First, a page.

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  3. I binged the first season of Zoey's Extraordinary Playlist back in September. Emotional at times, funny at others, and sweet overall. The talent on that show for the singing and dancing is fabulous. And some of the guest stars are extremely talented. Enjoying the second season now.

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    1. That one’s on my list! Really looking forward to it!

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  4. I love sci-fi movies, just watched Stowaway on Netflix. Also enjoy family movies, just watch The Mitchells vs The Machines, again on Netflix.

    As for books, Runner by Tracy Clark-comes out in June. Her Last Breath by Hilary Davidson-comes out in July. Just started Southern Sass and a Battered Bride by Kate Young-love this series with a quirky cast of characters.

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    1. DRU,, tomorrow Ellie Alexander is doing a live on Facebook for "May the Fourth Be with You" referring to Star Wars if you are interested?

      Diana

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  5. So many recommendations! Last night I finished A Study in Scarlet Women by Sherry Thomas. Next up is The Companion by Kim Taylor Blakemore. And Paula's new book too.

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  6. Getting a shout out from Jenn McKinlay is sure a great way to start the day. And I definitely recommend the TV show Resident Alien for anyone.

    And I miss Ingrid. I hope she will have a new book out sooner rather than later.

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    1. Ingrid was featured in my Alumni Magazine recently. She does have a WIP.

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    2. Terrific, can't wait to have her back to the blog!

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  7. So many excellent suggestions! There is absolutely no excuse for boredom these days, is there? Hallie, also enjoyed "The Dig" and "Murder Among the Mormoms", which was riveting, and shocking. Talk about a plot twist! But a true story.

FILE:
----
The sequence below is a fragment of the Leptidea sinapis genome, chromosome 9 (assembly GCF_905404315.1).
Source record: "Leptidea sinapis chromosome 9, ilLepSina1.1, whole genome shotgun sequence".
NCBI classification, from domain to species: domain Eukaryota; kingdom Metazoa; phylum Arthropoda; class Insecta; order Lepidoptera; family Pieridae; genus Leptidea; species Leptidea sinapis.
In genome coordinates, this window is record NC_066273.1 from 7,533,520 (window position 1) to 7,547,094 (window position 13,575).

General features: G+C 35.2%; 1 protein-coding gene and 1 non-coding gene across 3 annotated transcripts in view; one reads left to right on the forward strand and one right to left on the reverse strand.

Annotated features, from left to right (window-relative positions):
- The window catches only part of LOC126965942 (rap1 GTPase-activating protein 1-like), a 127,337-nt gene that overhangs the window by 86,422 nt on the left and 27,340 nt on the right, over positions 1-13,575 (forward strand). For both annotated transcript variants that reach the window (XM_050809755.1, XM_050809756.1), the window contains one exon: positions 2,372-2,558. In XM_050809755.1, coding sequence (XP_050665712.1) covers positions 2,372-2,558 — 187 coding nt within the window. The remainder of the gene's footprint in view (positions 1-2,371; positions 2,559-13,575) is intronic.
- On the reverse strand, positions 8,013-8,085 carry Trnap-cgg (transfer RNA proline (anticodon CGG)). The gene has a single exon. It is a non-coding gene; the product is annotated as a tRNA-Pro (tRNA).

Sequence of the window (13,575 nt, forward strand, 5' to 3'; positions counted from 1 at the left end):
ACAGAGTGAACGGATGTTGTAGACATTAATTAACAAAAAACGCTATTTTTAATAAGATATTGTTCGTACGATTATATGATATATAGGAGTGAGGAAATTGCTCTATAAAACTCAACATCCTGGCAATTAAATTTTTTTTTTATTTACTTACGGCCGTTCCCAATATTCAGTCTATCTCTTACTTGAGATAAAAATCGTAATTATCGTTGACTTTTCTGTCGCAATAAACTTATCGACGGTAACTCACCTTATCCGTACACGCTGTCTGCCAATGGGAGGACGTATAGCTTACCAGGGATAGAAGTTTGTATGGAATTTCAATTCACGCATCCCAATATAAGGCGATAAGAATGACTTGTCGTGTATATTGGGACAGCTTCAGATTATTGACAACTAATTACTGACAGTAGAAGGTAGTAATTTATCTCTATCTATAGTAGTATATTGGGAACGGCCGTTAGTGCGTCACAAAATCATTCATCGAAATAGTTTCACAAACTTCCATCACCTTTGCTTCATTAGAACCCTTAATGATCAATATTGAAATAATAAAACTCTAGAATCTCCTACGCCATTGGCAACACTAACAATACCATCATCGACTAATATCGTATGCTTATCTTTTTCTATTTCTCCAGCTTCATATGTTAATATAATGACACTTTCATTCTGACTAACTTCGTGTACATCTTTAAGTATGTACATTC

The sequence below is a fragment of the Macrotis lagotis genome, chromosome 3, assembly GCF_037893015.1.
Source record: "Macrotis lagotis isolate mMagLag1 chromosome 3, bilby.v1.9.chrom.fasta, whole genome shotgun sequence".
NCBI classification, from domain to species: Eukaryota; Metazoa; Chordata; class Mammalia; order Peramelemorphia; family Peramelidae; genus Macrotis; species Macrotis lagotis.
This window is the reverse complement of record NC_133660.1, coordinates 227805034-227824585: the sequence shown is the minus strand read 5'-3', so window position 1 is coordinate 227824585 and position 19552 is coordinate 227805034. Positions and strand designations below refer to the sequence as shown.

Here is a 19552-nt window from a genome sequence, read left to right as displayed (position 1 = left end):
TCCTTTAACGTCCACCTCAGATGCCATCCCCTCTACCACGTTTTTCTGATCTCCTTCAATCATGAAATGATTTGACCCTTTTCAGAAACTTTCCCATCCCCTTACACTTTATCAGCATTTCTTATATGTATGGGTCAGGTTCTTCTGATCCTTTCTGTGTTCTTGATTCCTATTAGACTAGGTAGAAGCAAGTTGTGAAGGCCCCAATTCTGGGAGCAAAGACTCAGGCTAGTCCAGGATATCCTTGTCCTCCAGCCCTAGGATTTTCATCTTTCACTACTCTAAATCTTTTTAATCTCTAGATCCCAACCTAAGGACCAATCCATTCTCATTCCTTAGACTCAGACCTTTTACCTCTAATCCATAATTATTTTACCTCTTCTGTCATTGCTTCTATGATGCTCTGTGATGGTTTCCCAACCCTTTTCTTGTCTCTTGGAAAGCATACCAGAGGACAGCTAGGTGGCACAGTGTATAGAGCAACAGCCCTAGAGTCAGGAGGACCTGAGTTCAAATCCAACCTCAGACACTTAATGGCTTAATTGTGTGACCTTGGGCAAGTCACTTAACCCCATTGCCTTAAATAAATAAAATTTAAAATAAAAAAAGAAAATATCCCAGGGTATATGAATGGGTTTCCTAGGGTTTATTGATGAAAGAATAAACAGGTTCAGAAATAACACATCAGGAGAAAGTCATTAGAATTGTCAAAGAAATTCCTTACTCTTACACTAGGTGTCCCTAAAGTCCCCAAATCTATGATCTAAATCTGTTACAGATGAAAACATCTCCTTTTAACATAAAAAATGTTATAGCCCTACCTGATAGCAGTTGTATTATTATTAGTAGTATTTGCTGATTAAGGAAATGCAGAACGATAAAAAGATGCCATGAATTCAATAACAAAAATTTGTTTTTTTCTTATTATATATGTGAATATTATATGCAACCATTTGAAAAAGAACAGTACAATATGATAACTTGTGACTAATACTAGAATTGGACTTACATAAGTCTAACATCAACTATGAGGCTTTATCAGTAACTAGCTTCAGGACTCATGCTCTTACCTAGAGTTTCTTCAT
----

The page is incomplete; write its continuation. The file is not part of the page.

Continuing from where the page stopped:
Acorn has a new season of "Brokenwood Mysteries", with a new episode out each Monday, and "Murdoch Mysteries", the same. The two stars of Murdoch, Yannick Bisson and Helene Joy, are now executive producers of the show, and it's lacking some of its former oomph, somehow. The plots have always been pretty silly, but the steampunk and historical figure aspects were always great fun, and they are no longer as evident in later seasons. But Brokenwood is still good, and the new Aboriginal sidekick is a great addition to the team.

    I just finished listening to Michele Obama narrating her own book, Becoming, and have to recommend it. She has a remarkable story. Steve read her husband's A Promised Land, and he raved about it, so I will have to also read it, I guess. But first I am reading the Alicia Beckman/Leslie Budewitz Bitterroot Lake that came the other day. Very good, so far. Next up is The Venice Sketchbook, which I expect to savor!

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    1. We loved Michelle's book Karen. We also listened to Barack all the way up the eastern seaboard. It's in such detail that I lost a little bit of interest, though overall he's a thoughtful and fascinating man...

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    2. I meant to add, I lost interest after about 15 hours LOL!

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    3. That's a lot of history in one big chunk, Roberta! I'd have to listen to music, at least, for part of that time.

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  8. I recommend A House Divided by Sulari Gentill. Rowland Sinclair is an Australian aristocrat with a motley group of friends. And his uncle is murdered. It is set in the early 1930s, and Gentill weaves in a lot of actual history. Politics is an important part -- communists behind every tree. Best of all, it is the first book in a series, and there are 8 other books out there with a new coming out in January. And Rhys wrote the foreword.